By MICHAEL ROY
The atrocities at Abu Ghraib prison in Iraq created a teachable moment. Many of us who wondered how Americans could have behaved so badly turned for answers to a Web site (http://www.prisonexp.org) based on the Stanford prison experiment -- a well-known study by Philip G. Zimbardo of Stanford University that showed disturbing levels of violence among men in a simulated prison.
For about a month the Web site, maintained by Zimbardo and Scott L. Plous of Wesleyan University, was getting a quarter-million hits a day. The same media -- the Internet and digital cameras -- that documented the human-rights disaster at Abu Ghraib provided an opportunity to keep such disasters from happening again.
The creation of Web-based instructional materials -- often referred to as learning objects -- like those on the prison-experiment site represents a crucial step toward a world of widely available scholarly information. However, we must solve a number of vexing problems before we can reach that goal.
The adoption of proprietary course-management systems by most universities inhibits progress in that direction because learning materials that were once available on course Web pages are now hidden behind passwords and no longer show up in search-engine results. Textbook publishers have yet to come up with viable business models for licensing smaller units of content for professors who do not wish to adopt an entire textbook or online curriculum, while faculty members complain that commercial materials are poorly designed or inaccurate.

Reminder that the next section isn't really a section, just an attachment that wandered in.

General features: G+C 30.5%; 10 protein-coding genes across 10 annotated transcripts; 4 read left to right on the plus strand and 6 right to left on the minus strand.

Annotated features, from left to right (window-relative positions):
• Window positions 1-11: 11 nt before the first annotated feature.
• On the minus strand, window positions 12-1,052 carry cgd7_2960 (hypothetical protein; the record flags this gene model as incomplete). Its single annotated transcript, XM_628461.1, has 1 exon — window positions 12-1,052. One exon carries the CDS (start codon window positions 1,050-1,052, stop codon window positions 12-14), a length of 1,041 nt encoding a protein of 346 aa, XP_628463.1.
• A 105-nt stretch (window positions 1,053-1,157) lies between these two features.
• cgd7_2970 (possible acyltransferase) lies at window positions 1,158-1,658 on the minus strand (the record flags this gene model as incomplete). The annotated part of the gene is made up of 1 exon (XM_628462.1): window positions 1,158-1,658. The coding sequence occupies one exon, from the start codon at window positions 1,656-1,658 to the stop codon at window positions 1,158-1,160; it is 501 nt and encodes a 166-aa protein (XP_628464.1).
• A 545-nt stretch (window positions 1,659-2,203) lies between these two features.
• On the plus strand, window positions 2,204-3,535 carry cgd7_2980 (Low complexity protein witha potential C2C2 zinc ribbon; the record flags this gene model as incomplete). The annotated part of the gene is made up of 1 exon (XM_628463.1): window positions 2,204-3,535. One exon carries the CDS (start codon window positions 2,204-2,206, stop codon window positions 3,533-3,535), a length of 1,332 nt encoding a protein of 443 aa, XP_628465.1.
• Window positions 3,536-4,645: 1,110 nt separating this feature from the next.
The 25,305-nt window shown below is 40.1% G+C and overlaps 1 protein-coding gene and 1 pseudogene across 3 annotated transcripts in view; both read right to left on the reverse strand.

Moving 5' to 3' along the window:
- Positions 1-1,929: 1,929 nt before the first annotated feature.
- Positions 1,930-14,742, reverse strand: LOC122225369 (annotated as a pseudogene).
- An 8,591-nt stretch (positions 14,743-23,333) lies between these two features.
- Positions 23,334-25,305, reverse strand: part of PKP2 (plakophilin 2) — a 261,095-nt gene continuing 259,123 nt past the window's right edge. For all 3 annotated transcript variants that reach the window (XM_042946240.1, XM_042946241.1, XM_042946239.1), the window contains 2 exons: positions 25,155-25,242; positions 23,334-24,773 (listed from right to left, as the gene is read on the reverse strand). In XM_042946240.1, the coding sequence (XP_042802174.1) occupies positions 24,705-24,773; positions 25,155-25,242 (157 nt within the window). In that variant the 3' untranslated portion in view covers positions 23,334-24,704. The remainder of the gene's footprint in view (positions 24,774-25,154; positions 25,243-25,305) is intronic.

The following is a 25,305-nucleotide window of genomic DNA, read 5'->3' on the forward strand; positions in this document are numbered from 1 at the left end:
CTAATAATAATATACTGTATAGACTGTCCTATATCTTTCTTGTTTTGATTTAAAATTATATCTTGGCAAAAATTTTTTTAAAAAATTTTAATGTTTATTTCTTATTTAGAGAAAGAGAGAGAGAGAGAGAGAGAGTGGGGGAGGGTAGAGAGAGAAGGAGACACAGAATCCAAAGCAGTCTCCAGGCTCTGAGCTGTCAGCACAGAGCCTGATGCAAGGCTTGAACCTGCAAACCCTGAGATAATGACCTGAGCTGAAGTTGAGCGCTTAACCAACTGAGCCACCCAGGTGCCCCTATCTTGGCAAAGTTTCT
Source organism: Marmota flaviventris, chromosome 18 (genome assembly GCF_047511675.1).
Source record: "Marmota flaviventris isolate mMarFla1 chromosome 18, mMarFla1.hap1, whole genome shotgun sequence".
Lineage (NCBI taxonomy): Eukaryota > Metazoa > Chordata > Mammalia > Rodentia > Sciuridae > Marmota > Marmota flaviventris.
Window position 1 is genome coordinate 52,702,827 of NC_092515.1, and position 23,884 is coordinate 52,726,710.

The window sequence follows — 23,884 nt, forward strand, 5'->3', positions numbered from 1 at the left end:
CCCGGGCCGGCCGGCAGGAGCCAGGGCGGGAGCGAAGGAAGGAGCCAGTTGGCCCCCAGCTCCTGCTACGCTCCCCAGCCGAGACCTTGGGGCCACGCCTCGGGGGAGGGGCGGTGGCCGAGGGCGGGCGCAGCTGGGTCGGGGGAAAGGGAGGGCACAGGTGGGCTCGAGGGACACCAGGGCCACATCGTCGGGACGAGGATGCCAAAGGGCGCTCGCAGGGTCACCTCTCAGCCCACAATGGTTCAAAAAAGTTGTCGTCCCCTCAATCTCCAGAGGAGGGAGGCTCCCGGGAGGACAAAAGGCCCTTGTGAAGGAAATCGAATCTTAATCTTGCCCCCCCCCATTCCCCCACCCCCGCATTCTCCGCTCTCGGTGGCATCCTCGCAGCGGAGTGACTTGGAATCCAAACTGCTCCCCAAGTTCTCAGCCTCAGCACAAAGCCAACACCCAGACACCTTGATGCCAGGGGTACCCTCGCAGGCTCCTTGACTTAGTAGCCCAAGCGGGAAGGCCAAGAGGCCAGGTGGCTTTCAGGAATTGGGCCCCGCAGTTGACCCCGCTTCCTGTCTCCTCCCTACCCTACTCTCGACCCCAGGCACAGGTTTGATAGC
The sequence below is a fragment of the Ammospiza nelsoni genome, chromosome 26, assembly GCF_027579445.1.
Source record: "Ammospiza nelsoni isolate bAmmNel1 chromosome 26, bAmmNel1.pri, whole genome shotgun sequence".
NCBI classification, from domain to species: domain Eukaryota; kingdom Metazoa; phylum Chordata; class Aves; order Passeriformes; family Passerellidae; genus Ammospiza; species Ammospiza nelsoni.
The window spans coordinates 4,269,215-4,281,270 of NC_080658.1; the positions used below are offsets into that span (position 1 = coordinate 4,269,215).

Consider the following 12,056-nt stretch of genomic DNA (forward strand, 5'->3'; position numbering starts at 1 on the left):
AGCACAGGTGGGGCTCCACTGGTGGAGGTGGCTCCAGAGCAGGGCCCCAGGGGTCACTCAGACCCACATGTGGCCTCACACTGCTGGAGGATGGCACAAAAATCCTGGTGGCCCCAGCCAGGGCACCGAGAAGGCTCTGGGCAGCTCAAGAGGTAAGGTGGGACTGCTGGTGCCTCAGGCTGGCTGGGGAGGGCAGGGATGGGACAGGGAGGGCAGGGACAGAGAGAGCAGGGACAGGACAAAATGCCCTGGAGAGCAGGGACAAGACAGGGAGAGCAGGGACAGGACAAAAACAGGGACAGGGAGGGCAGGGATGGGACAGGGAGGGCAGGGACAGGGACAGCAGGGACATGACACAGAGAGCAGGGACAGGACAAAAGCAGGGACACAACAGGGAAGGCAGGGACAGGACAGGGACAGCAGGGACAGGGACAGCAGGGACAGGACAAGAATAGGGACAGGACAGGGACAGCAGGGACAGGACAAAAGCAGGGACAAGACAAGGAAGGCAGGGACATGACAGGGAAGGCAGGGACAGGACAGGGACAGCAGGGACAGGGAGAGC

Even projects like the Massachusetts Institute of Technology's well-intentioned OpenCourseWare initiative do more to document existing practices than to encourage a rethinking of teaching and doing scholarship online. And many of the most innovative projects are handicapped by a copyright system that makes sharing derivative works for educational use cumbersome, if not impossible.
Open-source methods for the development and management of digital-course materials are often seen as a workable alternative to commercial products. But those methods are still in their infancy. In part, that is because the educational value of high-quality learning objects has not yet been fully understood or documented.
It is also due to the fact that we are spending our information-technology dollars elsewhere. In the November/December 2003 issue of Educause Review, Edward L. Ayers and Charles M. Grisham argue that "American higher education has created a doughnut IT infrastructure: all periphery and no center." The staggering investment that our colleges and universities have made in technology, they suggest, will not begin to pay off until we also invest heavily in the teachers and scholars who use that technology. To fill in the hole, we need high-quality, digital educational content produced by scholars in partnership with experts in technology.
We can learn from the world of software development. Eric S. Raymond, a well-known advocate of open-source programs, describes two worlds of software development: the cathedral and the bazaar. In the cathedral world, software is made behind closed doors -- like programs from Microsoft and other giants. In the bazaar world, software is made in the open, collaboratively -- like Linux.